In addition, Bates, in U.S. Pat. No. 3,926,716 incorporated herein by reference, discloses a process for improving the adherence of webs comprising the step of applying an aqueous polyvinyl alcohol.

As Bates points out, the needs for specific adhesion of the web to the dryer drum are particularly demanding when the paper making process is of the pattern densified category. Pattern densified webs are characterized by zones of relatively high density dispersed within a high bulk field, including more recent advances wherein the zones of relatively high density are continuous and the high bulk field is discrete. One method of preparing pattern densified tissue paper webs is referred to as through air drying. Pattern densified webs offer particular challenge to the adherence of the paper web to the rotating drying cylinder. This is because the web is only secured to the dryer cylinder in the high density areas. This challenges the adherence not only because of the lower surface area of contact with the dryer, but also because the web must be delivered to the rotating cylinder at a relatively higher level of fiber consistency owing to the poorer efficiency of the cylindrical dryer arising from the lower contact area. A web which has been dried to a relatively higher fiber consistency is more difficult to adhere to the dryer because a lower amount of water is available to rewet the adhesive film at the point of transfer of the web to the dryer.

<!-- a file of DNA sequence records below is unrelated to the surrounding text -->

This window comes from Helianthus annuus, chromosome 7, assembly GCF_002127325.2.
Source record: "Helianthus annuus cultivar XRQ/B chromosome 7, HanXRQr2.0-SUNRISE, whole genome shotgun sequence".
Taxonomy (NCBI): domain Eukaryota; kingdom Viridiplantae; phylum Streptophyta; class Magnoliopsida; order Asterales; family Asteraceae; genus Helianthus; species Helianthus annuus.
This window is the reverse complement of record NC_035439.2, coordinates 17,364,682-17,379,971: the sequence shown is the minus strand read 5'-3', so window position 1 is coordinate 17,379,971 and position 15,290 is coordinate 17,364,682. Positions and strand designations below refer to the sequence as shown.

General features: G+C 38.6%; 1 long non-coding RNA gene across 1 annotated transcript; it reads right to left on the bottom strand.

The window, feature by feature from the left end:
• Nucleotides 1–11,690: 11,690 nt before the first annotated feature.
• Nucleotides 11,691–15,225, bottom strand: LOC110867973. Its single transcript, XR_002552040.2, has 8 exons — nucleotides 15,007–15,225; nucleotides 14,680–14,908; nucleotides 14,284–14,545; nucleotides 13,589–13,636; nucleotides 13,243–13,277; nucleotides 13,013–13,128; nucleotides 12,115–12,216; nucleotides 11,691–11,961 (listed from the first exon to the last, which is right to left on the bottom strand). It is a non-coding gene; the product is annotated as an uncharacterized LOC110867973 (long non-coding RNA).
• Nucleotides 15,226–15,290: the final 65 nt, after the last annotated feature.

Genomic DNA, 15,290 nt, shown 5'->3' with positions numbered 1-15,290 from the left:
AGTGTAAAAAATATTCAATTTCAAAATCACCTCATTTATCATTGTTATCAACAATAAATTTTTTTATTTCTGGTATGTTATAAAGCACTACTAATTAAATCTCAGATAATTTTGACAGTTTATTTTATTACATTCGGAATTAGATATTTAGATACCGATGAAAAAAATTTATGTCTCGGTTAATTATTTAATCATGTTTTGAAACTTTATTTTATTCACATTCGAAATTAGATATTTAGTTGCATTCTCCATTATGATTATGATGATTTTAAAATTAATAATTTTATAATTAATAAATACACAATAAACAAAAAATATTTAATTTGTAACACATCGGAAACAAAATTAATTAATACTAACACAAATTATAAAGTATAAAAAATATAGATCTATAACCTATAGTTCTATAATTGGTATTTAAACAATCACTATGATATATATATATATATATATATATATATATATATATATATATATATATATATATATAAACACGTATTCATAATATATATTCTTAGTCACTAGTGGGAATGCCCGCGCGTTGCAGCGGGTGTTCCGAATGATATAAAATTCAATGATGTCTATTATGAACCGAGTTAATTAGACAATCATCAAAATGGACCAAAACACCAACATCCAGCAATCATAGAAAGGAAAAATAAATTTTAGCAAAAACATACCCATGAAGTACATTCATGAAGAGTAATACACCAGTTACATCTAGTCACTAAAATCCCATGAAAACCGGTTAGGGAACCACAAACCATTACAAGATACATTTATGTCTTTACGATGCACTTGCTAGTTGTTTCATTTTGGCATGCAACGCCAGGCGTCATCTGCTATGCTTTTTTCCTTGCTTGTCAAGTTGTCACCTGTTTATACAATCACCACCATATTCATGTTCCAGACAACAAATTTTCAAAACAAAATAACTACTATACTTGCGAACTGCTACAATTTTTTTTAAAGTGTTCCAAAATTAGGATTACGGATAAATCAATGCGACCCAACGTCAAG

In another example, Soerens, in U.S. Pat. No. 4,501,640 incorporated herein by reference, discloses an adhesive which comprises an aqueous admixture of polyvinyl alcohol and a water-soluble, thermosetting, cationic polyamide-epihalohydrin resin.

While a number of adhesives including these examples have been disclosed and are available, no single adhesive or adhesive blend has provided a satisfactory combination of doctorability, rewettability, and level of adhesion.